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Investor surveys highlight opportunities for financial advisers

Financial advisers have an opportunity to capitalise on a shift from direct investing by SMSF trustees, as well as the large-scale financial illiteracy in the community, according to separate reports from Vanguard and Workplace Super Specialists Australia (WSSA).

The 2016 Vanguard/Investment Trends SMSF Report is a comprehensive study of Australian SMSF investment patterns, collating responses from more than 3,500 SMSF trustees and 570 financial planners. It found that increasing market volatility was affecting the way SMSF trustees were investing.

Elsewhere, WSSA found that almost two fifths of Australian workers need to improve their financial wellbeing, and that only about a third were considered financially healthy.

Both these surveys suggest potential clients have significant unmet needs, and advisers should find a way to connect and educate.

Shift from equities to managed funds

Among the Vanguard survey’s findings was a significant move in fund allocation from domestic shares towards actively managed funds, infrastructure and REITs. Direct equities as a share of SMSF portfolios has fallen to 38% on average from a peak of 45% in 2013. Over the same period, the percentage of managed fund investments in SMSF portfolios has increased from 7% to 10%.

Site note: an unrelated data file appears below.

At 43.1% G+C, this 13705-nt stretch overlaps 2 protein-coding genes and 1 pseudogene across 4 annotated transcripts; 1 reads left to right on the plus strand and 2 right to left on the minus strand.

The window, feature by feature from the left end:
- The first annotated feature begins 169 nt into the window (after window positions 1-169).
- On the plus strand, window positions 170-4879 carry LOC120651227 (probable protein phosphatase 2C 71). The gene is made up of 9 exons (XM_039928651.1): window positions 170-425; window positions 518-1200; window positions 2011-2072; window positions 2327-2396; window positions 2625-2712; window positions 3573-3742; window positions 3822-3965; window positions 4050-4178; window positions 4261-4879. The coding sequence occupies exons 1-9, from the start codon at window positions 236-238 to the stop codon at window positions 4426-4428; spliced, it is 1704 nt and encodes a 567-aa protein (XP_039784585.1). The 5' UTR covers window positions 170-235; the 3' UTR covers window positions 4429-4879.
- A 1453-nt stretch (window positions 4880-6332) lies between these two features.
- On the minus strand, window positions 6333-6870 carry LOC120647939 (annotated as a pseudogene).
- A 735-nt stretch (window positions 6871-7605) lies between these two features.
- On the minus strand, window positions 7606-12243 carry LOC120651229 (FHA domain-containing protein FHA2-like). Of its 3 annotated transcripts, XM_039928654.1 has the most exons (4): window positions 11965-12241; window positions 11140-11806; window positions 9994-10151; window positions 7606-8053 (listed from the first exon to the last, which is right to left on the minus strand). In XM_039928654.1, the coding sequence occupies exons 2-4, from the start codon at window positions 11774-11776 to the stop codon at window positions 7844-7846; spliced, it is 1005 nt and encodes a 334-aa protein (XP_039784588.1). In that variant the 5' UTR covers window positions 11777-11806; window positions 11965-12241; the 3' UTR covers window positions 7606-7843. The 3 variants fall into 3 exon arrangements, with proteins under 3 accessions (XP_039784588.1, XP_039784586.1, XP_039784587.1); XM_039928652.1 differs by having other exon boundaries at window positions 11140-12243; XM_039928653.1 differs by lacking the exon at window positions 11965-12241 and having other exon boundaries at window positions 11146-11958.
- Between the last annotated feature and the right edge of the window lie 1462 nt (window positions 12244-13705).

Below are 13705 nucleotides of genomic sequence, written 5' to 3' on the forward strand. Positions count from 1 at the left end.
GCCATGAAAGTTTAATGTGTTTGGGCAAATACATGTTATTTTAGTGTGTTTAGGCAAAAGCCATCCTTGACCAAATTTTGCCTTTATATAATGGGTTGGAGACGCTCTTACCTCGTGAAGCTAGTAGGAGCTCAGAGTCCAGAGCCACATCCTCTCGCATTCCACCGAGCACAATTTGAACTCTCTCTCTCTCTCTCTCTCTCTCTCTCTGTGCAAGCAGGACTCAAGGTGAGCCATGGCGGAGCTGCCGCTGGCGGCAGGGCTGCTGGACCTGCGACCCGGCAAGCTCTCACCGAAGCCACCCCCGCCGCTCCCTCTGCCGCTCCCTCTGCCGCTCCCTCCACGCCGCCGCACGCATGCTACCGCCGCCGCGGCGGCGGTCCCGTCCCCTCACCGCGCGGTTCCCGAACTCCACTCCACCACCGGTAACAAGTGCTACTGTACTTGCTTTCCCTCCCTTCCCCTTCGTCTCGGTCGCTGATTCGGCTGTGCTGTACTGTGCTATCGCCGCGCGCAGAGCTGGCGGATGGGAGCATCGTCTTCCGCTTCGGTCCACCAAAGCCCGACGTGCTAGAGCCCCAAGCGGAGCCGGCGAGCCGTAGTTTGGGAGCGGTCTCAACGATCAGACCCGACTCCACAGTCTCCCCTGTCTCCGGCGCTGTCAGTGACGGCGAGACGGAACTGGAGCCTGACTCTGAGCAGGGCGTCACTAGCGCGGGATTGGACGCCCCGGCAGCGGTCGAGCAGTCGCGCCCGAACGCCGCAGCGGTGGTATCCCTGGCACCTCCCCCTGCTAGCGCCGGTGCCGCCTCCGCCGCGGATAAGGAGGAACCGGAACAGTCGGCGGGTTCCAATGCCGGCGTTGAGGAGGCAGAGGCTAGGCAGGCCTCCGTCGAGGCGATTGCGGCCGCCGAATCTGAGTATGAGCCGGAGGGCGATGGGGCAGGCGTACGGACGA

Speaking at the report’s launch, Recep Peker, Investment Trends’ Head of Research, Wealth Management, said,

“SMSF investors often favour blue-chip shares that promise premium dividends and franking credits. But this year we saw trustees’ appetite for direct shares fall. In previous years, fixed income products have been popular in volatile times, but with interest rates at all-time lows, SMSFs want assets that diversify their portfolios, the data suggests.”

SMSF sector seeks more help

Interestingly, the number of SMSF trustees who said they had ‘unmet financial advice needs’ rose from 212,000 to 255,000 over the past 12 months, the survey found. “Consistent with previous years, trustees cited inheritance and estate planning, pension strategies, and longevity risk as key areas where they need more advice,” Peker said.

Vanguard Australia Head of Market Strategy Robin Bowerman said the research also revealed that SMSF trustees want professional help validating their investment strategies and portfolio construction.

Ben Marshan, Head of Policy and Government Relations at the Financial Planning Association of Australia, agreed that there were great opportunities for financial planners to develop strategies for SMSFs, but they needed to fully understand their own skill sets.

“My concern is that planners often don’t have the tools required to build portfolios. They may be good at modelling and cash flow but are lacking a sufficient understanding of which balanced funds to put specific customers into.”

If financial planners really want to capture more of this market share they need to make decisions about the type of advice they’re providing, who they’re providing it to and have a deep understanding of the best products to offer, he added.